Airlines seek curb on export subsidies

A group of leading airlines are calling on their governments to curb export subsidies that let rivals gain cheaper aircraft financing.


The 24 carriers, including British Airways and Virgin Atlantic, want premiums and fees set so that government export credits are not cheaper than bank financing.


They are also calling for limits on the number of aircraft eligible for subsidies to 20% of all deliveries.


The airlines from the US, UK, Germany, Spain and France say competitors such as Air India and Korean Airlines get access to lower cost funding for aircraft due to export subsidies. This gives them an advantage in buying from Boeing and Airbus.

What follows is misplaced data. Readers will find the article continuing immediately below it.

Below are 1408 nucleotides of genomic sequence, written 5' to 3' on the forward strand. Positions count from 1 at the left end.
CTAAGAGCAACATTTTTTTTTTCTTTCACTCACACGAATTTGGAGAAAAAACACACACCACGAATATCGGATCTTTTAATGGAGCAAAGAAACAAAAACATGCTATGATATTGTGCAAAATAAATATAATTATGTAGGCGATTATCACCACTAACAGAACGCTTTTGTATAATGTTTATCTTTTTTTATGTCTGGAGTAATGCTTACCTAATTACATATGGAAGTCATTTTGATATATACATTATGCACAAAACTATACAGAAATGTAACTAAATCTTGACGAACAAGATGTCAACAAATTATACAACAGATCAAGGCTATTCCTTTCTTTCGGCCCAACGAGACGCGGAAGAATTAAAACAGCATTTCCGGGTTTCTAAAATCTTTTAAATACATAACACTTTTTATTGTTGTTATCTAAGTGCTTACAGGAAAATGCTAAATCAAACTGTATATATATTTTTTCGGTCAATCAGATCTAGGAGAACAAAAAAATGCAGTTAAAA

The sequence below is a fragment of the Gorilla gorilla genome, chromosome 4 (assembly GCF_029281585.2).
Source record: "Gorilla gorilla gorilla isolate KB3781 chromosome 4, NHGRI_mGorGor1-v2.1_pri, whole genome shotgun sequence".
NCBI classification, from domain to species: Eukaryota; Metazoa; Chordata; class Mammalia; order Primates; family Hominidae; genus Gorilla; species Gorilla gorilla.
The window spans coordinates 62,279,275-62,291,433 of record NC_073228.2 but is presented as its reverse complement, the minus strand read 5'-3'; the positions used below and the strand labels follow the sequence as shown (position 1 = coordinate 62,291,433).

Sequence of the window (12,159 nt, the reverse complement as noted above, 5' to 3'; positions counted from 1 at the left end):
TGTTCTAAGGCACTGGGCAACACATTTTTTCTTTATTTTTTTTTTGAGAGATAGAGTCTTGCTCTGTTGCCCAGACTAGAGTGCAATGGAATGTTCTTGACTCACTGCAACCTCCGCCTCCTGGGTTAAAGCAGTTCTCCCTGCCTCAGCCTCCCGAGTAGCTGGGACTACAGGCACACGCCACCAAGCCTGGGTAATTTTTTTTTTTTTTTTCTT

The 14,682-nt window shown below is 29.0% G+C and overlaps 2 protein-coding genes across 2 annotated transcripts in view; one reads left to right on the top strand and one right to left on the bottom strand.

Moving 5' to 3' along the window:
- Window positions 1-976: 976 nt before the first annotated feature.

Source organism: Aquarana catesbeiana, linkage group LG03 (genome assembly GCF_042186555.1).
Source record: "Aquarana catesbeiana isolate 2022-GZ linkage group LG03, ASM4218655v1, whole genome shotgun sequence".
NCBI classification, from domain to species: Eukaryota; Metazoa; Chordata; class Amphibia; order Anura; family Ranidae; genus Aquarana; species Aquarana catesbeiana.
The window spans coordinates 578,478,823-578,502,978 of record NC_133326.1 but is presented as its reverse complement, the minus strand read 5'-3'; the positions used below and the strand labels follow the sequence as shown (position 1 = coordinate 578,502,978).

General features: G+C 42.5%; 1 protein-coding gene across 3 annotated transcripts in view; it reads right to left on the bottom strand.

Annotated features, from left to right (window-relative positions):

The president of the US-based Air Transport Association James May called for a “level playing field” for all airlines.


“There should be fair access, sensible pricing,” he reportedly said in a letter to US treasury secretary Timothy Geithner.


The letter included a “statement of common principles” backed by 15 US airlines and nine European carriers.


The European airlines will also share the principles with their governments.


Other carriers backing the principles include Air France, Lufthansa and Southwest Airlines.

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